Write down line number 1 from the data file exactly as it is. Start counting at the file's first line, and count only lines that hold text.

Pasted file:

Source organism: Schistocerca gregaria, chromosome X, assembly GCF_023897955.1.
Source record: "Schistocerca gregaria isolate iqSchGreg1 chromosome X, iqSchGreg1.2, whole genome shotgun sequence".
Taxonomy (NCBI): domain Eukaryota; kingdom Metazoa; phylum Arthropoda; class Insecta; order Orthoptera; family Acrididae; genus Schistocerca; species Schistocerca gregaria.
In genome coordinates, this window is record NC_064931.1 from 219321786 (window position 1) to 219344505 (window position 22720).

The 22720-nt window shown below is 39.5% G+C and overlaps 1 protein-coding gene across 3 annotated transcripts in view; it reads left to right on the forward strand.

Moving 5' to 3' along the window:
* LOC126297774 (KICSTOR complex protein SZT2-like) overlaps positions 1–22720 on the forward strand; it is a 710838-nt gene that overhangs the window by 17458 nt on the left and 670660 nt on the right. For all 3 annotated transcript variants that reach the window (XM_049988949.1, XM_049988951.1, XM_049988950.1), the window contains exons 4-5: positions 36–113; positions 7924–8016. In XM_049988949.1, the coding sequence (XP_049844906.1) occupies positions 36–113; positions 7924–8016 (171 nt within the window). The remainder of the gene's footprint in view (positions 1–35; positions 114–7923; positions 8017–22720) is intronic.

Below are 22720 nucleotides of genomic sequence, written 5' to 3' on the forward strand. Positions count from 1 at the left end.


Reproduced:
Source organism: Schistocerca gregaria, chromosome X, assembly GCF_023897955.1.